The case method of teaching requires a heavy investment of instructor energy and planning. The student must commit as well. Of various approaches to secure student participation, this author favors a unique “agreement commitment.” A commitment session follows the introductory lecture at which instructor and student sign the agreement simultaneously at the podium to emphasize the seriousness of the commitment.
The instructor assigns the case and competency materials. The instructor may use one or more approaches to prepare for class. He or she may utilize the case teaching note (TN) accompanying the case as a supplemental source. The TN provides a case summary, statements of objectives, teaching suggestions, and discussion questions with suggested answers. Some instructors consult with colleagues for additional perspectives. Student preparation for case discussion may involve either writing an analysis that follows an instructor prescribed format or responding to assigned questions. Small group discussion preceding the formal class session is encouraged to obtain multiple views and develop student interest in the case specifics.
Competency materials may be reviewed by the instructor using the traditional lecture method. Students are expected to raise questions regarding the readings. The case analysis part of the session emphasizes participation, led by the instructor, who acts as facilitator and explorer of the case analysis rather than master and expert. An optional epilogue can provide closure.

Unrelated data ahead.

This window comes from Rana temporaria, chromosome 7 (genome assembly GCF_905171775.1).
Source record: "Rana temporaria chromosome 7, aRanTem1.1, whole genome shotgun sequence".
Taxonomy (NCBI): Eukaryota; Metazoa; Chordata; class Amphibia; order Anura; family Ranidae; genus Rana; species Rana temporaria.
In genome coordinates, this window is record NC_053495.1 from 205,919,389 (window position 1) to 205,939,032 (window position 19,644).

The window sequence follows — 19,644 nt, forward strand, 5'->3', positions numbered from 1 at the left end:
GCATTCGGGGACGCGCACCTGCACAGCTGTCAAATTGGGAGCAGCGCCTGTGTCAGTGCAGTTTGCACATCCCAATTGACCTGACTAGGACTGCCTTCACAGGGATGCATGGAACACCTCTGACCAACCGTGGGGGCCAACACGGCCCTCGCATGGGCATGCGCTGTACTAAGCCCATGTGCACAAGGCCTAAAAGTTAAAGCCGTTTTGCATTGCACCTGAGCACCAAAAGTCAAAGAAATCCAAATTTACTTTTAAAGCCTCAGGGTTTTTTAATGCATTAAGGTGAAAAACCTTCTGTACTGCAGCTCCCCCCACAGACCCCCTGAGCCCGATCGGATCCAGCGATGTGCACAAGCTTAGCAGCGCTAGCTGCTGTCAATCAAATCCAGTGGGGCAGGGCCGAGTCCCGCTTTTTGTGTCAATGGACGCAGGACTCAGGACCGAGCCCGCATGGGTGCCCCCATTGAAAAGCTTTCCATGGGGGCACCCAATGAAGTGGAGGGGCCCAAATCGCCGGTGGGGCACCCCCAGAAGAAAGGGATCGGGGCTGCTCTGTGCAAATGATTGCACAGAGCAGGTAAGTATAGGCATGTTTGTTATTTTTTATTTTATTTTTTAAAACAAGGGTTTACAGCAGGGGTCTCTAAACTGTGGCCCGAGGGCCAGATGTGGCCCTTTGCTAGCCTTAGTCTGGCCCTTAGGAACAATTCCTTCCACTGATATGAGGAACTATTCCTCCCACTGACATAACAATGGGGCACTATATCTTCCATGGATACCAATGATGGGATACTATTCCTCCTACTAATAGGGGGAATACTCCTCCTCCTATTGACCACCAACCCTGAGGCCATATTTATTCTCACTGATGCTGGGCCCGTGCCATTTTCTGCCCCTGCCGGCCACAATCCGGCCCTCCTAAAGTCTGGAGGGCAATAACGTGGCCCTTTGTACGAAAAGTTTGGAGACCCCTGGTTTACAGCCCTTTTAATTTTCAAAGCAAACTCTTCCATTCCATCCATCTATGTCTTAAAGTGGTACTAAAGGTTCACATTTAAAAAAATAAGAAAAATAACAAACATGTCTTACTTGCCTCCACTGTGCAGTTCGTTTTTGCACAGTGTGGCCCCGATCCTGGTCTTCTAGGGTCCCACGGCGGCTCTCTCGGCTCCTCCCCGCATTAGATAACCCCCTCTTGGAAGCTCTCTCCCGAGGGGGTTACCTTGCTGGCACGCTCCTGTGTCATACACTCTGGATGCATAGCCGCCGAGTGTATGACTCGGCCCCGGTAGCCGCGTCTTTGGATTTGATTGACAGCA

Following the class session, the instructor evaluates student contributions either by reviewing the students’ written recommendations or simply assigning a point score to their contributions. Separately, the instructor also should evaluate materials and update teaching notes. To derive full benefit from the case method, students should exchange their analyses with colleagues and identify how major course concepts applied to the case.
If it is possible to video tape the classroom interaction, they could be used in a follow-up session to provide feedback to students on their performance. Students get an opportunity to watch themselves perform in front of the class and could learn from that experience.